Bees and Humans UP001

90% of all bees are solitary bees. As the name suggests, they live alone and not in colonies. Solitary bees are great pollinators: a single solitary bee could provide as much pollination as 120 honeybees. For millions of years, they have helped maintain biodiversity and kept our planet healthy.

Bees are not only extremely important for humans, but also for entire ecosystems to function. As we know, bees allow plants to reproduce through pollination. These plants contribute to the food system by feeding animals – aside from humans – such as birds and insects. If the food source for these animals was diminished or lost completely, it would cause the entire food chain to suffer.

Additionally, about 80 percent of flower plants depend on pollination. If this process stops, not only do we have the potential to lose beautiful plants, but also food for us, birds, squirrels and all of the other animals that depend on plants for food.

Why are Bees at Risk?

There are a variety of threats facing the bee population, including habitat loss and climate change, but the most pressing threat to bees is pesticides. Ironically, humans spray pesticides on crops to protect them from pests that could harm their productivity, but these chemicals are also responsible for killing bees which make many of these same crops possible. Neonicotinoids are some of the most harmful pesticides to bees as they function by attacking the insect’s nervous system which can lead to instantaneous death, but also bees that do survive exposure can become disoriented and forget how to find their way back to the hive – hence, Colony Collapse Disorder. The good news is that this class of pesticide has already been banned in the European Union and many stores in the U.S. are opting to remove them from their shelves for the bees. There is still a long way to go before neonicotinoids are no longer a threat to bees, but progress is certainly being made.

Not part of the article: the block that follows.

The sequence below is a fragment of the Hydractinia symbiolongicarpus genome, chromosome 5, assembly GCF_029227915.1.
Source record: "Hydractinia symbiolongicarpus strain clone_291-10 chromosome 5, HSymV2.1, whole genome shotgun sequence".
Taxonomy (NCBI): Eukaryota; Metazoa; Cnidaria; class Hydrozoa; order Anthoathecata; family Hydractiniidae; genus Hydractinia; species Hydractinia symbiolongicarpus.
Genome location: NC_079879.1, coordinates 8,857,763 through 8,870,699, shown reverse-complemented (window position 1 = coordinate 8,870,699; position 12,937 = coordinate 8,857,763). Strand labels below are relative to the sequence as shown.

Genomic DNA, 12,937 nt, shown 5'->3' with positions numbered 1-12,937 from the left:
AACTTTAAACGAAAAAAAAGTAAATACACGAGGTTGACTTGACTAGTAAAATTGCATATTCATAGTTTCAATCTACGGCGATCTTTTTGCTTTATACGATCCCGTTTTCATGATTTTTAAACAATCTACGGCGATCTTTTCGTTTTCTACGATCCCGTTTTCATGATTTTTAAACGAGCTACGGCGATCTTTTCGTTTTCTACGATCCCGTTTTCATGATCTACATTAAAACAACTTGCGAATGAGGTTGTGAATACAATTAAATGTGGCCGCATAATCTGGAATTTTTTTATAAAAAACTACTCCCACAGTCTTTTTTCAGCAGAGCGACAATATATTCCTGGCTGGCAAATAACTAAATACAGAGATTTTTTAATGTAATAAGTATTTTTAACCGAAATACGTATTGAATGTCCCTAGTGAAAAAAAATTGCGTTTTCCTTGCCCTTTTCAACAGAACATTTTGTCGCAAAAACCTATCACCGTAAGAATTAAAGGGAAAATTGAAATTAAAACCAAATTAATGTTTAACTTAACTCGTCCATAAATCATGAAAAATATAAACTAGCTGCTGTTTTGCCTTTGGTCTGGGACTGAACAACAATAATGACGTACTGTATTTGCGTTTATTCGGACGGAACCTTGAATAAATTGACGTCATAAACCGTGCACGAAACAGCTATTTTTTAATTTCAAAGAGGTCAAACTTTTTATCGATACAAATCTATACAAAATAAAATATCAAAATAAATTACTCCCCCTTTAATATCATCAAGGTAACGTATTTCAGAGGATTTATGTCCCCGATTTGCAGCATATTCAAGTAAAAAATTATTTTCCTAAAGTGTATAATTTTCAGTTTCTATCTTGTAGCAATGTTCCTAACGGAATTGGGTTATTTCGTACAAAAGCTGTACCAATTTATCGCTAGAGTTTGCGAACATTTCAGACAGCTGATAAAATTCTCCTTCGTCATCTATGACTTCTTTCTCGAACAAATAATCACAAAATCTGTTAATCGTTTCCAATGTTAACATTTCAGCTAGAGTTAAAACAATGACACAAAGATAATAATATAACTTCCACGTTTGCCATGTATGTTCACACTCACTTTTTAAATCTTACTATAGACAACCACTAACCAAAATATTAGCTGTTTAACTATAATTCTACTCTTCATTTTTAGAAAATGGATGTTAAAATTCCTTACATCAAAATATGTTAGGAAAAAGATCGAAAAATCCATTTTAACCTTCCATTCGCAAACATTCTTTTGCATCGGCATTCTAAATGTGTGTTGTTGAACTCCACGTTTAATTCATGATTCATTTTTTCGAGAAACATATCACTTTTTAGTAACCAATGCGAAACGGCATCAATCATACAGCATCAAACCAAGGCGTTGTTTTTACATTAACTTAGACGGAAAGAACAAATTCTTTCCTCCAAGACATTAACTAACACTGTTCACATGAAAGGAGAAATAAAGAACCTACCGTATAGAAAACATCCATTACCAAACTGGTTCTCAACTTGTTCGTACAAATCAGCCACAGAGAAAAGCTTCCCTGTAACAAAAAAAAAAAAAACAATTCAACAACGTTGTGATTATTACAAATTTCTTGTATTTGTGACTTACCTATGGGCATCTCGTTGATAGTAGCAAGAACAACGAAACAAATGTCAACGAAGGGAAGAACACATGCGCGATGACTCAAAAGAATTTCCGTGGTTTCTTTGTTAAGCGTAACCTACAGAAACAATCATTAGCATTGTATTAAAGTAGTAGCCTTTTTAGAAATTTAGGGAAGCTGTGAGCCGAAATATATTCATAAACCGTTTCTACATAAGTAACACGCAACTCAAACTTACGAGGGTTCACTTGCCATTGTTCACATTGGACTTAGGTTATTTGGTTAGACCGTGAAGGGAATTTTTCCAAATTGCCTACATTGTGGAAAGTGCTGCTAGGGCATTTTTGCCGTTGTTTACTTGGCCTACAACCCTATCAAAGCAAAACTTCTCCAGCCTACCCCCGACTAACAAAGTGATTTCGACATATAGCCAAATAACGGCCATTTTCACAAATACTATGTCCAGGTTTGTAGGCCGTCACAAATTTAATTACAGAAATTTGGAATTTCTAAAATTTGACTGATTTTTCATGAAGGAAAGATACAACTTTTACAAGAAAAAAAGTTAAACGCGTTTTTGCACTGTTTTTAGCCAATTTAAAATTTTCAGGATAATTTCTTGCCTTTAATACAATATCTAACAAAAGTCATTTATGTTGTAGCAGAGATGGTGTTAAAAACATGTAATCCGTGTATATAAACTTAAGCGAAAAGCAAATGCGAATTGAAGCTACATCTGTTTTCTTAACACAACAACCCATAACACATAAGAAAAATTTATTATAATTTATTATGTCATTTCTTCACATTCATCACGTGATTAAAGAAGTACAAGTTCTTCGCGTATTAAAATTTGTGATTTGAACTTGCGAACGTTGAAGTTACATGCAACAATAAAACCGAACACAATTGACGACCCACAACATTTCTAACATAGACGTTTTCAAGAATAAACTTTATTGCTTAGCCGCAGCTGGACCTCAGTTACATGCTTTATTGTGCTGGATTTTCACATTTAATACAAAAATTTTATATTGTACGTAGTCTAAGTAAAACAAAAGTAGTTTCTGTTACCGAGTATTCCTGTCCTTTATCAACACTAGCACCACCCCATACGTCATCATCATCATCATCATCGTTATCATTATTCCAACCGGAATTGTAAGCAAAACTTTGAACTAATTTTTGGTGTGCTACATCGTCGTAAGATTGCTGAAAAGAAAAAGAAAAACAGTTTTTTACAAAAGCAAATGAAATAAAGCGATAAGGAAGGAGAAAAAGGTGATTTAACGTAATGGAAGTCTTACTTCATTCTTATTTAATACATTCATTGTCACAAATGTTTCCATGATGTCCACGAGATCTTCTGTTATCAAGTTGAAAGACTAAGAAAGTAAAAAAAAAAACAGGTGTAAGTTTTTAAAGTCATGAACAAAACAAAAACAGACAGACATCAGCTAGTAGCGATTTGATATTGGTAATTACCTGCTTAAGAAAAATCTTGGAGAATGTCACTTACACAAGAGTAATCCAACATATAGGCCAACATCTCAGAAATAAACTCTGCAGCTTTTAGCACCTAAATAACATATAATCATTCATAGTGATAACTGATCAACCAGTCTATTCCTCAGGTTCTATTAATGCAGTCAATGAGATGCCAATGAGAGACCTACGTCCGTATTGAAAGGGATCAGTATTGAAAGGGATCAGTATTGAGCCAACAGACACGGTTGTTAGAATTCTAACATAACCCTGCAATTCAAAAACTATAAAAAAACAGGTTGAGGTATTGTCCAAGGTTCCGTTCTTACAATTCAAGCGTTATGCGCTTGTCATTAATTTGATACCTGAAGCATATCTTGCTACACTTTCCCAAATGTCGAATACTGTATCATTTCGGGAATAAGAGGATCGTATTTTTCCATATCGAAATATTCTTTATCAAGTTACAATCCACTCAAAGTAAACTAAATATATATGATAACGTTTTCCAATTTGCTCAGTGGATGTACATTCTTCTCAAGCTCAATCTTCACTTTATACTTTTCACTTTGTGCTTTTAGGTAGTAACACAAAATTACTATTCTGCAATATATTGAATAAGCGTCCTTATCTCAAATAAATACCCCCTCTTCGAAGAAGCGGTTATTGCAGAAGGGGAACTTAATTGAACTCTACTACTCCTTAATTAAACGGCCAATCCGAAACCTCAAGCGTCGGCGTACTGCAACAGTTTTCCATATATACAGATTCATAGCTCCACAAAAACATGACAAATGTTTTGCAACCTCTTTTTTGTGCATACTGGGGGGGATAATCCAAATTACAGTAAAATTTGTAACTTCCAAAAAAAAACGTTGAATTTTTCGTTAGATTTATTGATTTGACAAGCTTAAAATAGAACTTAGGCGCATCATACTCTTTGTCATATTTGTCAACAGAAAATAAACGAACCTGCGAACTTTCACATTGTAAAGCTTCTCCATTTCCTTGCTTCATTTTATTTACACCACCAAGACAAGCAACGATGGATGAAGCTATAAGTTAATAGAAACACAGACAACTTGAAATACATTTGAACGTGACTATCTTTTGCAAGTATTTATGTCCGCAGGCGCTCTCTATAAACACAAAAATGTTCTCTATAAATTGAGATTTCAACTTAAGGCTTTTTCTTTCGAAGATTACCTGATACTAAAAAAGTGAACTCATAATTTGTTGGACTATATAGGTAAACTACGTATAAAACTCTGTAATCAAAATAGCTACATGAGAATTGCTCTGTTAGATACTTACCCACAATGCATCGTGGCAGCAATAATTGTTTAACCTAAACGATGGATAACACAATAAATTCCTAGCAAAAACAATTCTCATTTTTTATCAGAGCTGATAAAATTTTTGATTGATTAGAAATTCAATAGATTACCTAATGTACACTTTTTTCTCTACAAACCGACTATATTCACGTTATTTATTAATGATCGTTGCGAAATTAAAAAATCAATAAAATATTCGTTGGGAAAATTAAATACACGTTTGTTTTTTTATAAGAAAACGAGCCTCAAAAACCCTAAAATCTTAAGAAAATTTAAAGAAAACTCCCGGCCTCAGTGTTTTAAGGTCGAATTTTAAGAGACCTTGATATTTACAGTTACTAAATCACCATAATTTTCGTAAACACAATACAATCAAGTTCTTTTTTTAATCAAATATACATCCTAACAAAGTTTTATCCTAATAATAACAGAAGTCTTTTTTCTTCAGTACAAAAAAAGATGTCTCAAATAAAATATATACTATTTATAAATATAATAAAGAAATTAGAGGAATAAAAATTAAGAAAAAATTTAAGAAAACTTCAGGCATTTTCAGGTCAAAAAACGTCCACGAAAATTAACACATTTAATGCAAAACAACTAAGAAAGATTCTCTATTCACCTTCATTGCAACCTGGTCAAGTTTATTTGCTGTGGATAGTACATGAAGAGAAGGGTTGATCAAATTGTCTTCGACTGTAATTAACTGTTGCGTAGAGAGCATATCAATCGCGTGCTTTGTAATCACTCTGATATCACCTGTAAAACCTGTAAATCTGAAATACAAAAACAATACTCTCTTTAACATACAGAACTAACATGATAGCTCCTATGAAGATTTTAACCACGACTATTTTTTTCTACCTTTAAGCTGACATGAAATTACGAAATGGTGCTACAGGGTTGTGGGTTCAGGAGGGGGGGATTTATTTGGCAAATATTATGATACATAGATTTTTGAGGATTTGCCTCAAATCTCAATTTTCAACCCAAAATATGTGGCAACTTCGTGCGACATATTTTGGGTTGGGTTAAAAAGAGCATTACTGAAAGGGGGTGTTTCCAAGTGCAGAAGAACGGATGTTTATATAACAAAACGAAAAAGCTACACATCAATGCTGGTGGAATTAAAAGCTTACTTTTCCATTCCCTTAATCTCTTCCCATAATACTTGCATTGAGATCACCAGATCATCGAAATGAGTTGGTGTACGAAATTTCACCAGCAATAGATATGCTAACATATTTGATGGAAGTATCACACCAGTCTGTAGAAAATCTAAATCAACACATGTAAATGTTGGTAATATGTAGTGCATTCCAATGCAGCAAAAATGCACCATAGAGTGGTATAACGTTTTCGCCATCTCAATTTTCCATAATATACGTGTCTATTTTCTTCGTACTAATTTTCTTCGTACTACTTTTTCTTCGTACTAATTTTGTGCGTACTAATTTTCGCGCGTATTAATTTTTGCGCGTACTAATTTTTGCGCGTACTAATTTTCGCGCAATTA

How Can You Help?

There are many ways you can help bees in your own community, such as:

- Plant bee-friendly plants in your garden.
- Support organic farmers who do not use chemicals on their crops.
- Spread the word about the importance of bees and their declining population.